The following is a partial list of major technologies introduced or refined by each war:

  • World War I: aircraft (used mainly for reconnaissance and to adjust artillery fire), heavy artillery, poison gas (i.e., phosgene and mustard), submarine warfare, battlefield tanks, field telephone and radio

  • World War II: combat aircraft (used in strategic bombing of targets), transport aircraft, airborne warfare (paratroopers, gliders, and aircraft carriers), mechanized warfare (armored and mechanized divisions on suitable terrain), nuclear weapons, cruise missiles and ballistic missiles (V-1 and V-2), radar, sonar, electronic computers (most importantly for code breaking), antibiotics, napalm, radios and movies (for public information and propaganda)

  • Korean War: helicopters (for casualty evacuation and combat rescue), jet aircraft

  • Vietnam Conflict: helicopters, guided missiles, bio-chemical warfare (Agent Orange), television (for public information and propaganda)

  • Persian Gulf War: smart bombs, global positioning system, stealth aircraft, satellite communications

Airplane Specialists
Soon after the beginning of the 20th century, many nations used aircraft for reconnaissance. The technical advancement generated by World War I led to the development of specialized reconnaissance aircraft, and later fighters and bombers. World War II witnessed the development of strategic bombing and of the earliest jet fighters. The Korean War pitted American and Soviet pilots in history's first jet-vs.-jet war, while helicopters were deployed to evacuate the wounded and rescue downed pilots. During the Vietnam Conflict, aerial bombing was used to put diplomatic pressure on the enemy, to interdict the flow of supplies, and to provide close support to ground troops. In the first Persian Gulf War, fighters (especially the stealth fighter) were used as first-strike weapons before ground troops entered the combat zone. This strategy sought to break Iraqi resistance before infantry invaded.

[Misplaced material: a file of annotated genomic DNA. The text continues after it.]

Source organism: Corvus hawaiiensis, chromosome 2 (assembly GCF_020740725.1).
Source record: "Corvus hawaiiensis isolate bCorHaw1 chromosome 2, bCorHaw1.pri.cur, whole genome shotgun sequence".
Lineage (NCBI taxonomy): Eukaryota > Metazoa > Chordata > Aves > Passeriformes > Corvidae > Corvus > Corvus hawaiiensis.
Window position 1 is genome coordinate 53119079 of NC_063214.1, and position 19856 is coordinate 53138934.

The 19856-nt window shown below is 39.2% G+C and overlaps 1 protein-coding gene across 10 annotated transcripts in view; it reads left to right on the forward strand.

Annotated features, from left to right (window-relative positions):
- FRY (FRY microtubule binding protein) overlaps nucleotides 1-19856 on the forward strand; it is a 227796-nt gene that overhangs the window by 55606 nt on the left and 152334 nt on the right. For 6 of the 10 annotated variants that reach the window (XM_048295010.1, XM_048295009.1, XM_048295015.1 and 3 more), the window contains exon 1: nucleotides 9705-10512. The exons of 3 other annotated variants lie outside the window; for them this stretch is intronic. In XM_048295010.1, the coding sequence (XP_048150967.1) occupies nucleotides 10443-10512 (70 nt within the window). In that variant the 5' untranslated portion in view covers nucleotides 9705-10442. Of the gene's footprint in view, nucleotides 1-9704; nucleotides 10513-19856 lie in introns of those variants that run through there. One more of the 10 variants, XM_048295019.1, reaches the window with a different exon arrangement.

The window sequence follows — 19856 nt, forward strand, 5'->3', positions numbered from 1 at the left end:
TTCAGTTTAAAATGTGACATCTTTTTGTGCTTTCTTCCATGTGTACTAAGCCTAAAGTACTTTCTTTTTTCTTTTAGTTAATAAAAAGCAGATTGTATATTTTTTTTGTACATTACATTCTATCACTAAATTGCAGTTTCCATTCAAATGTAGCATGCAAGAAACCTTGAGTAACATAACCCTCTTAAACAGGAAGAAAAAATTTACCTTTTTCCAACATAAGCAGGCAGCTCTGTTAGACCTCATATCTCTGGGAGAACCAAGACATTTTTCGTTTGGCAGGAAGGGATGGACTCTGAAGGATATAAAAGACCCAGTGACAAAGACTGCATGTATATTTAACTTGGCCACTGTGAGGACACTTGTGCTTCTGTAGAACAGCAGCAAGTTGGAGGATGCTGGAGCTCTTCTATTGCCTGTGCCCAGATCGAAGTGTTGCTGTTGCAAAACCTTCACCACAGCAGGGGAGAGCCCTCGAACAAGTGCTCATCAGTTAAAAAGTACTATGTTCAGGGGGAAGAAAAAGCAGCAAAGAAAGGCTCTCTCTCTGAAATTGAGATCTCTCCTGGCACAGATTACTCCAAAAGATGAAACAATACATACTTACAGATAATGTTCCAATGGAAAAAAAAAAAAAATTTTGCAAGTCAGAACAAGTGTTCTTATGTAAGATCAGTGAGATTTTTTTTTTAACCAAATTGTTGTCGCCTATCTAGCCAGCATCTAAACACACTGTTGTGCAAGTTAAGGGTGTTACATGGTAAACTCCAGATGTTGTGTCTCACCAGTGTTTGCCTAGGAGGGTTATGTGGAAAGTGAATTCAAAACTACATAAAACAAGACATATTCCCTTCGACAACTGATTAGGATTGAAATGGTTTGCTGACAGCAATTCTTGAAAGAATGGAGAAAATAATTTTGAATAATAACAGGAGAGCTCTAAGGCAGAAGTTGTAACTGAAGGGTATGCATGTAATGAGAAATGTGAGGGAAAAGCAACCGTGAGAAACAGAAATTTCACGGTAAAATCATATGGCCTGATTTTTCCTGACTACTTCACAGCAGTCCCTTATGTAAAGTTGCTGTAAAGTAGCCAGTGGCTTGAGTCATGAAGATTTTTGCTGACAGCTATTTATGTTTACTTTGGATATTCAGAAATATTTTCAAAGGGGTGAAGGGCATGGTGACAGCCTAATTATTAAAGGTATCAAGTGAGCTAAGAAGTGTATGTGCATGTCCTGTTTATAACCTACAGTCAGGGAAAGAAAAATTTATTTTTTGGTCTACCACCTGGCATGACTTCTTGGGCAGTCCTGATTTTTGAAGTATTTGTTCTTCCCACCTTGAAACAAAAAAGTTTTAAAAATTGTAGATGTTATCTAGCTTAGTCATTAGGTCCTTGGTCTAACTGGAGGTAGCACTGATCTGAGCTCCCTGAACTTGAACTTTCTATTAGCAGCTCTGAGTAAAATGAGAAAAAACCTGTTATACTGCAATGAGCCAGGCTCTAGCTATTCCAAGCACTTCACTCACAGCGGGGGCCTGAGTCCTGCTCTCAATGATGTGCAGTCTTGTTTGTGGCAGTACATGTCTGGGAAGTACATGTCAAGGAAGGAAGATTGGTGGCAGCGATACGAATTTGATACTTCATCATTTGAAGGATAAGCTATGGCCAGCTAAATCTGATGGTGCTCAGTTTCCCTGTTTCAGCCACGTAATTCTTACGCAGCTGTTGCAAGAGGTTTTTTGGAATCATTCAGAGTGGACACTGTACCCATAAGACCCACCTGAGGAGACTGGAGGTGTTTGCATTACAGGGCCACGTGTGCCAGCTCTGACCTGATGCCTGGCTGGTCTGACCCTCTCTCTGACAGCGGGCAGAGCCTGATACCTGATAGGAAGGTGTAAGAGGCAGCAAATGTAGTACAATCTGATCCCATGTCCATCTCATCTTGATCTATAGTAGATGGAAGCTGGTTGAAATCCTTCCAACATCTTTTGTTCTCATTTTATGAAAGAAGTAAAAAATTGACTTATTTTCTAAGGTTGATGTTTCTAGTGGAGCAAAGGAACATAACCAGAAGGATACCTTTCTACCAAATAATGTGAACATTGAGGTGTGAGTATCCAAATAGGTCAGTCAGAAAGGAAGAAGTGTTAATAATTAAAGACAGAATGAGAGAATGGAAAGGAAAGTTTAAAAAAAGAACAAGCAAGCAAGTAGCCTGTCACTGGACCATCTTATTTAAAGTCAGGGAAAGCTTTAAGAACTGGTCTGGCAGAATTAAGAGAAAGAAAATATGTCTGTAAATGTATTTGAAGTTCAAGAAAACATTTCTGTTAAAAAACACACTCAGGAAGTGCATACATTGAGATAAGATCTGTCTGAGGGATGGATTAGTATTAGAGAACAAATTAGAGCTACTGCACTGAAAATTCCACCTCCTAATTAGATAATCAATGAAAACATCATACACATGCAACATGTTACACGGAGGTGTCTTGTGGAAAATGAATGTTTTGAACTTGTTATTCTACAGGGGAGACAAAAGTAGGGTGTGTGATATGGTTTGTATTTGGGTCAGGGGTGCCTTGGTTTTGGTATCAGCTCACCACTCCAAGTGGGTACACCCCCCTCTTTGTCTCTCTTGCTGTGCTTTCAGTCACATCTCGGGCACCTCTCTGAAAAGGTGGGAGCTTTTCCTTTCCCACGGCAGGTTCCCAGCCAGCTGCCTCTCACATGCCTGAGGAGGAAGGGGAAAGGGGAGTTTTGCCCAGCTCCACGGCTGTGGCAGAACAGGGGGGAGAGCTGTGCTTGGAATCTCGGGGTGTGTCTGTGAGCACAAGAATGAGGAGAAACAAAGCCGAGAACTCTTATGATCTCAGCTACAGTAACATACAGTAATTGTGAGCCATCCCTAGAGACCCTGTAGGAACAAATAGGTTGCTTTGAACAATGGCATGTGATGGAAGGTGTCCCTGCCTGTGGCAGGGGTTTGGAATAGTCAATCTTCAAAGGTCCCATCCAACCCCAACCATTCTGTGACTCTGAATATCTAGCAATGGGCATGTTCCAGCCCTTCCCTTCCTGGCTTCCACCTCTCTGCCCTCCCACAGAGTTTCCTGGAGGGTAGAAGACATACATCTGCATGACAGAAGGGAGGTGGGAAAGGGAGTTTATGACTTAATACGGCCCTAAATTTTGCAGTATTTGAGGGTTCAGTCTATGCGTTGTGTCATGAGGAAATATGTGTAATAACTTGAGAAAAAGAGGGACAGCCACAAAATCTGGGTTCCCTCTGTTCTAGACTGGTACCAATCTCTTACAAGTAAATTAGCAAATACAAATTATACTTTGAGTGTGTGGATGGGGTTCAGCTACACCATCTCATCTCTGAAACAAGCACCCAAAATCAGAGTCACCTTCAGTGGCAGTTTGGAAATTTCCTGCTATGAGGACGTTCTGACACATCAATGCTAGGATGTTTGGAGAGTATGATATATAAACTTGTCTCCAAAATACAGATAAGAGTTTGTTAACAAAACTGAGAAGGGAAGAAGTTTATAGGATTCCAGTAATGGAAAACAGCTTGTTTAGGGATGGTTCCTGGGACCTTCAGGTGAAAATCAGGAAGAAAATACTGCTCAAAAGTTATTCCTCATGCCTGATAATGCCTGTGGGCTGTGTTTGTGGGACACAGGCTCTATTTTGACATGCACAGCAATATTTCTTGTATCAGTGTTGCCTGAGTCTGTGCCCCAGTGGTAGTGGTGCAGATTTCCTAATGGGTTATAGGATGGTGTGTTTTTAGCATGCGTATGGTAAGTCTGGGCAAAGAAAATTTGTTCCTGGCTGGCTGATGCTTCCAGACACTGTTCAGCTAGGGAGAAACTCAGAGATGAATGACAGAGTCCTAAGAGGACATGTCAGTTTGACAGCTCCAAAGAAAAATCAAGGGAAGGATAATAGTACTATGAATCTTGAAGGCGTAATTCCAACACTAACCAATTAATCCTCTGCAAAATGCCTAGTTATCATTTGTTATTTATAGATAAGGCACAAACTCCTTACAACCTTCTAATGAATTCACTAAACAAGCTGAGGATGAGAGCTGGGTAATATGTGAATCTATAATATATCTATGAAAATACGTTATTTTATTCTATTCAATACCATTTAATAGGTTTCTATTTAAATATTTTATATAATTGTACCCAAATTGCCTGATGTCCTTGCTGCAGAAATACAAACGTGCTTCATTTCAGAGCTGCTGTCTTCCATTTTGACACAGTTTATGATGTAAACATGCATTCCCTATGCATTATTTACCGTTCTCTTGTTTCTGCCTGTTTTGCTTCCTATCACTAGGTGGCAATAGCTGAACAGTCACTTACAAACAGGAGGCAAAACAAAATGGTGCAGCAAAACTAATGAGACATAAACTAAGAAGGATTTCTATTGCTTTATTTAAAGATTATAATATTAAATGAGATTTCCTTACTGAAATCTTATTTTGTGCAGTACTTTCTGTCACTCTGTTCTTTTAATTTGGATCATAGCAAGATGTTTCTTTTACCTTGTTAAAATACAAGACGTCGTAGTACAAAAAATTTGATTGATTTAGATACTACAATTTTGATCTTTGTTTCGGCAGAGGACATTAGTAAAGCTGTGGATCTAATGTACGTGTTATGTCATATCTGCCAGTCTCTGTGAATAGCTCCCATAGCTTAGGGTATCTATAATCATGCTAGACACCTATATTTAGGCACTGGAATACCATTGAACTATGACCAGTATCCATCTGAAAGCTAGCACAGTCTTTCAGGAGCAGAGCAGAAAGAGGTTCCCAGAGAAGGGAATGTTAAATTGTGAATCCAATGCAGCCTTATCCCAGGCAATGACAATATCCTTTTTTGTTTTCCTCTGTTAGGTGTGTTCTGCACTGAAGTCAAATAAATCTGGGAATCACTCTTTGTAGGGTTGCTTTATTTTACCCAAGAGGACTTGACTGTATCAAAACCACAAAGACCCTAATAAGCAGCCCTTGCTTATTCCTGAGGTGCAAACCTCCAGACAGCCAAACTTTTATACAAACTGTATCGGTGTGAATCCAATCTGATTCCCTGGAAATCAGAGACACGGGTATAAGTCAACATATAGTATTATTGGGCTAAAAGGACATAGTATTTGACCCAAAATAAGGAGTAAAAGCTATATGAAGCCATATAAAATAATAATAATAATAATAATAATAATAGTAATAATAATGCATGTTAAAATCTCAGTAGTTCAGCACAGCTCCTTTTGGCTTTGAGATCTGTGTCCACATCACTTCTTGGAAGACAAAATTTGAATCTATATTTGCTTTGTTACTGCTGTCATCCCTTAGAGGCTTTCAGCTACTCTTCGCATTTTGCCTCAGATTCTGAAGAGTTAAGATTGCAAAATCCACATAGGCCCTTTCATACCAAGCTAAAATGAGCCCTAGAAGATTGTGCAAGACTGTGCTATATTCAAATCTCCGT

Over time, as aircraft attained higher speeds and armament proved more powerful, aerial engagements rapidly changed from close-in dogfights to long-range missile duels. The advent of computer-guided missiles in the 1950s allowed pilots to be more selective in their targets. Modern laser-guided bombs use the accuracy of the global positioning system to guide weapons to within a few feet of their targets.

The introduction of radar bombing systems during World War II made night bombing more accurate, and steady improvements in the 1950s and 1960s permitted precision radar bombing. The introduction of radar and infrared guided air-to-air missiles in the 1960s allowed for long-range missile engagements. At the same time, the adoption of laser- and television-guided bombs permitted unprecedented bombing accuracy. With the advent of guidance systems using remote inputs from global positioning system satellites in the 1990s, this accuracy could be achieved without visual contact with the target. The following table lists some of the airplanes used in each war.




Speed (mph)

World War I

Sopwith Camel (1917)